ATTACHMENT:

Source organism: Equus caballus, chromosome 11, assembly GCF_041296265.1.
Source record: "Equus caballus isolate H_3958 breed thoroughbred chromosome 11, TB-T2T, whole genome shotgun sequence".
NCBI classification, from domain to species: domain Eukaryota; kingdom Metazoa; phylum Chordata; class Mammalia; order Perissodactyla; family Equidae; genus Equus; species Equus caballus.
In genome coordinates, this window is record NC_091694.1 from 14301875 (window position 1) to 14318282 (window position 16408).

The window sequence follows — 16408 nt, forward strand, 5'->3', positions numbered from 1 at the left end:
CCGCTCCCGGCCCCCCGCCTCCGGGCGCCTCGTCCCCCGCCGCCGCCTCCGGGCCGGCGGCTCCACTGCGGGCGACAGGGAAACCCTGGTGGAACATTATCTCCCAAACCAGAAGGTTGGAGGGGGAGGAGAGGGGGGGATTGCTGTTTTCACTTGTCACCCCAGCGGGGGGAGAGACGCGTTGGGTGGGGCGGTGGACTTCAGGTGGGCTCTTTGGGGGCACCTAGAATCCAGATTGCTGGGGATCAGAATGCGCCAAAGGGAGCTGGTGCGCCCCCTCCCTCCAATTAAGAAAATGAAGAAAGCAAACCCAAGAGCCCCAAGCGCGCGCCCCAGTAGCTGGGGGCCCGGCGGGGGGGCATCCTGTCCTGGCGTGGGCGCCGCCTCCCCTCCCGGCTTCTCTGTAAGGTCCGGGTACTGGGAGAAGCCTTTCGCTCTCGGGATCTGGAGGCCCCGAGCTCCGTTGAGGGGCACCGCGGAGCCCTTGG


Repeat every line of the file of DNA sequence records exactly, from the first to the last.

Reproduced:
Source organism: Equus caballus, chromosome 11, assembly GCF_041296265.1.
Source record: "Equus caballus isolate H_3958 breed thoroughbred chromosome 11, TB-T2T, whole genome shotgun sequence".
NCBI classification, from domain to species: domain Eukaryota; kingdom Metazoa; phylum Chordata; class Mammalia; order Perissodactyla; family Equidae; genus Equus; species Equus caballus.
In genome coordinates, this window is record NC_091694.1 from 14301875 (window position 1) to 14318282 (window position 16408).

The window sequence follows — 16408 nt, forward strand, 5'->3', positions numbered from 1 at the left end:
CCGCTCCCGGCCCCCCGCCTCCGGGCGCCTCGTCCCCCGCCGCCGCCTCCGGGCCGGCGGCTCCACTGCGGGCGACAGGGAAACCCTGGTGGAACATTATCTCCCAAACCAGAAGGTTGGAGGGGGAGGAGAGGGGGGGATTGCTGTTTTCACTTGTCACCCCAGCGGGGGGAGAGACGCGTTGGGTGGGGCGGTGGACTTCAGGTGGGCTCTTTGGGGGCACCTAGAATCCAGATTGCTGGGGATCAGAATGCGCCAAAGGGAGCTGGTGCGCCCCCTCCCTCCAATTAAGAAAATGAAGAAAGCAAACCCAAGAGCCCCAAGCGCGCGCCCCAGTAGCTGGGGGCCCGGCGGGGGGGCATCCTGTCCTGGCGTGGGCGCCGCCTCCCCTCCCGGCTTCTCTGTAAGGTCCGGGTACTGGGAGAAGCCTTTCGCTCTCGGGATCTGGAGGCCCCGAGCTCCGTTGAGGGGCACCGCGGAGCCCTTGG